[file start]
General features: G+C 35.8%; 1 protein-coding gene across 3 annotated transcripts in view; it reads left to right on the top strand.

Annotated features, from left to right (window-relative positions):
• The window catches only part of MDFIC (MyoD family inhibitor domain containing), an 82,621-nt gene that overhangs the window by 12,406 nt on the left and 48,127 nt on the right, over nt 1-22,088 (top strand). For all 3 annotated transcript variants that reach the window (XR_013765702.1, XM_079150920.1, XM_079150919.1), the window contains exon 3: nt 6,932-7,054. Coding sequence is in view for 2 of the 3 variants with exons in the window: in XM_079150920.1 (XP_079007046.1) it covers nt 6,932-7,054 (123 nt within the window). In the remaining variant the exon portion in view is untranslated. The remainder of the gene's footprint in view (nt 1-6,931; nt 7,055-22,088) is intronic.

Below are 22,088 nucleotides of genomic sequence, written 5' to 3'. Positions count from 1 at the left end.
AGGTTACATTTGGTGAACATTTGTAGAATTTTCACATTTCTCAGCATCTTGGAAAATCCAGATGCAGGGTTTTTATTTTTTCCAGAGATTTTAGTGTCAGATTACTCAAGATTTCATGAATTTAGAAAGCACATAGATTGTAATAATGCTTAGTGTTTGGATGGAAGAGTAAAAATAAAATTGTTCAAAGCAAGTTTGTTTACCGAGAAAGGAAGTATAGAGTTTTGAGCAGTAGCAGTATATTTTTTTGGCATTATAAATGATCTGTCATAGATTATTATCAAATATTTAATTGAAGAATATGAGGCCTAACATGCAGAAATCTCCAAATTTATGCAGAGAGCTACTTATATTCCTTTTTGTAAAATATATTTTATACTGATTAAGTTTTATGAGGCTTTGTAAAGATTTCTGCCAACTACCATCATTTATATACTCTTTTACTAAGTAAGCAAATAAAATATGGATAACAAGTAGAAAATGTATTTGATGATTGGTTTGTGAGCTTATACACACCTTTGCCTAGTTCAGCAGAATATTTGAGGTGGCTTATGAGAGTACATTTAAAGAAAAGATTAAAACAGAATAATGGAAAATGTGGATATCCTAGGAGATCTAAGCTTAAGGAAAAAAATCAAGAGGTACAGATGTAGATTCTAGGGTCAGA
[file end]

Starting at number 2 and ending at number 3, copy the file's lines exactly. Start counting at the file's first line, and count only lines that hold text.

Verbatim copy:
Annotated features, from left to right (window-relative positions):
• The window catches only part of MDFIC (MyoD family inhibitor domain containing), an 82,621-nt gene that overhangs the window by 12,406 nt on the left and 48,127 nt on the right, over nt 1-22,088 (top strand). For all 3 annotated transcript variants that reach the window (XR_013765702.1, XM_079150920.1, XM_079150919.1), the window contains exon 3: nt 6,932-7,054. Coding sequence is in view for 2 of the 3 variants with exons in the window: in XM_079150920.1 (XP_079007046.1) it covers nt 6,932-7,054 (123 nt within the window). In the remaining variant the exon portion in view is untranslated. The remainder of the gene's footprint in view (nt 1-6,931; nt 7,055-22,088) is intronic.